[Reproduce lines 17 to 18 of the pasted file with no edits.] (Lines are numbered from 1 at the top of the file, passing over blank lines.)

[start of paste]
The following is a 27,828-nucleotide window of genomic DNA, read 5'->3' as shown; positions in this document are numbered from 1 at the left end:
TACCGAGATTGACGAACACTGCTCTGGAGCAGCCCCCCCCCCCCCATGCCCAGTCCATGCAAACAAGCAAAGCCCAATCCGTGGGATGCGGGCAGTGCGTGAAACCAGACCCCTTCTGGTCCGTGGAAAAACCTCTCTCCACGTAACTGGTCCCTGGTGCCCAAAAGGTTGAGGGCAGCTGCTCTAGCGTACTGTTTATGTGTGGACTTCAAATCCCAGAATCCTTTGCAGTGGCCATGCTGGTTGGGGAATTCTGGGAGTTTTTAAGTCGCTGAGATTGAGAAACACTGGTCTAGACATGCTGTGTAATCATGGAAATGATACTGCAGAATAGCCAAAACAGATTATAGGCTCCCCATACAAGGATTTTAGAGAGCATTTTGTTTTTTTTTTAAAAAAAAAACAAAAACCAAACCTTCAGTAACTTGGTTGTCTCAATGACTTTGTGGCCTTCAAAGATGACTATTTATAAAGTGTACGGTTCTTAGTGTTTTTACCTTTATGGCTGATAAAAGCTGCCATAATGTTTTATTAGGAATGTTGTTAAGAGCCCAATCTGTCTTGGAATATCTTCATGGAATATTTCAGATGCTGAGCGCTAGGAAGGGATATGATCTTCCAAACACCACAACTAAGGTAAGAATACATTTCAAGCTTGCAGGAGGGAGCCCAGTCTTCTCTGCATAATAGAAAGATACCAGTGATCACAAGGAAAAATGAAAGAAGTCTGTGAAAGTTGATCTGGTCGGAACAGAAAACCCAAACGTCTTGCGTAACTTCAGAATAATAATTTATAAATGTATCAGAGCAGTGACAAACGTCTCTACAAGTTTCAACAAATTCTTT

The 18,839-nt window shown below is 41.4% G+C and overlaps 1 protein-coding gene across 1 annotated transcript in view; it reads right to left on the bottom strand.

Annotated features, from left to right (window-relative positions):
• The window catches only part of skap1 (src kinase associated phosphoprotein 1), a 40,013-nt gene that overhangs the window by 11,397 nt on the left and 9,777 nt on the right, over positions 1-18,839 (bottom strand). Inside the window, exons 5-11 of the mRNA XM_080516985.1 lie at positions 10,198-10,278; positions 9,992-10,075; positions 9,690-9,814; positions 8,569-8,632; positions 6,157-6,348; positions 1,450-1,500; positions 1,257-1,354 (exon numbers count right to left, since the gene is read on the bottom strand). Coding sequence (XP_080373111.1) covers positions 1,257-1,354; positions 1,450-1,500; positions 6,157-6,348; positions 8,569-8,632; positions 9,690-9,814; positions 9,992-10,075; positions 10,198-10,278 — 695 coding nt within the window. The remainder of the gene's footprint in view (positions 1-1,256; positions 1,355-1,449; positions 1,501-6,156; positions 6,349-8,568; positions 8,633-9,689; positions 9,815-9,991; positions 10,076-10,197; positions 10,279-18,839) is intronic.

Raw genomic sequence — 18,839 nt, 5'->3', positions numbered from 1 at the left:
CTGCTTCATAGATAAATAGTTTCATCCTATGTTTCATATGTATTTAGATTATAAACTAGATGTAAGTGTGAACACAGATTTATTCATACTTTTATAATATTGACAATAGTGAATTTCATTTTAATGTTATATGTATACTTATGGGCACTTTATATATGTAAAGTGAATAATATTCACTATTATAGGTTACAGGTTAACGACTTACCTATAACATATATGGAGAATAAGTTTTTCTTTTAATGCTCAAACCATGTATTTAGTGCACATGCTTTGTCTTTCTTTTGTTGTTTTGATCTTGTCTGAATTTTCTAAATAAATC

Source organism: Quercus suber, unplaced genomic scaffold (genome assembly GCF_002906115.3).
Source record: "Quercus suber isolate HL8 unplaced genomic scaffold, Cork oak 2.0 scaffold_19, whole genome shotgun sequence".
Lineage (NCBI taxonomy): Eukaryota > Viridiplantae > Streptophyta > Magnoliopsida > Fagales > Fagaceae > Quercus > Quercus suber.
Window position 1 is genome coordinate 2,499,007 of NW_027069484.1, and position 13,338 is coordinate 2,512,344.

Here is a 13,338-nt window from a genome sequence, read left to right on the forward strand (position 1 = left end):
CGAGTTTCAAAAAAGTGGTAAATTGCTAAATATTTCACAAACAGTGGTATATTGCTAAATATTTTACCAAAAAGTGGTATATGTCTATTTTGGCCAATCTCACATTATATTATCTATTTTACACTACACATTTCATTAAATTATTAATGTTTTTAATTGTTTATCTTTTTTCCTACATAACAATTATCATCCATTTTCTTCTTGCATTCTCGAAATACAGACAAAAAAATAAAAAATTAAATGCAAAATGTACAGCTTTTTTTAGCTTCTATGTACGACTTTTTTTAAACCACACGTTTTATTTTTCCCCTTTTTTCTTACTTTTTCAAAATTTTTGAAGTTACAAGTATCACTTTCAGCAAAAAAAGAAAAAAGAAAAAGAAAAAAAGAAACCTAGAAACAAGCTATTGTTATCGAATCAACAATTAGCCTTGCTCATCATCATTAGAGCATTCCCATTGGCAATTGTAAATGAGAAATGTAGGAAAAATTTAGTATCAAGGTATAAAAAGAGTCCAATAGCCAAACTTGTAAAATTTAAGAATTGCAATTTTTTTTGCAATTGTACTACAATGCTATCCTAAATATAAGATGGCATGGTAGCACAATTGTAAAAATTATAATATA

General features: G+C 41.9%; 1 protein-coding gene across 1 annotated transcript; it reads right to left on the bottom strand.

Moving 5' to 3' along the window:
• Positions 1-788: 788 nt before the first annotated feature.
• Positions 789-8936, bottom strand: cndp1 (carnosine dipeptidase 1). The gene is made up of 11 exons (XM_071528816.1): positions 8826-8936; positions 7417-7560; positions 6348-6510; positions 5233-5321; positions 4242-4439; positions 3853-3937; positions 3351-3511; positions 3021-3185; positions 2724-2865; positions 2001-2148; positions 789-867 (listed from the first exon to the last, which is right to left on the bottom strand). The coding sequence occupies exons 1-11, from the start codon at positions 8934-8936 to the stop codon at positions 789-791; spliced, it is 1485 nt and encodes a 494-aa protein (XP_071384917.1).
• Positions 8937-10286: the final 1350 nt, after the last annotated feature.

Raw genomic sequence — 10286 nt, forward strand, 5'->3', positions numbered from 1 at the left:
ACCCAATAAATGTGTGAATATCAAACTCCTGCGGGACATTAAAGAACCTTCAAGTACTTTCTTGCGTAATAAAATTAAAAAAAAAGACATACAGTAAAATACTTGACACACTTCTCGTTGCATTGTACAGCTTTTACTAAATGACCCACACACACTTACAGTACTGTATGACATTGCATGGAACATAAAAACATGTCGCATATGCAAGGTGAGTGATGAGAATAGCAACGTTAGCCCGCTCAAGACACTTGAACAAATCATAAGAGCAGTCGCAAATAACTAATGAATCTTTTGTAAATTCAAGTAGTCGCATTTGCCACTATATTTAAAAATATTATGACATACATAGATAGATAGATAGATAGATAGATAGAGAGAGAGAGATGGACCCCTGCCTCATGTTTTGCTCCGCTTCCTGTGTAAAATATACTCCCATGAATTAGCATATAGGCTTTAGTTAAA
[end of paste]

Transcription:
• Positions 789-8936, bottom strand: cndp1 (carnosine dipeptidase 1). The gene is made up of 11 exons (XM_071528816.1): positions 8826-8936; positions 7417-7560; positions 6348-6510; positions 5233-5321; positions 4242-4439; positions 3853-3937; positions 3351-3511; positions 3021-3185; positions 2724-2865; positions 2001-2148; positions 789-867 (listed from the first exon to the last, which is right to left on the bottom strand). The coding sequence occupies exons 1-11, from the start codon at positions 8934-8936 to the stop codon at positions 789-791; spliced, it is 1485 nt and encodes a 494-aa protein (XP_071384917.1).
• Positions 8937-10286: the final 1350 nt, after the last annotated feature.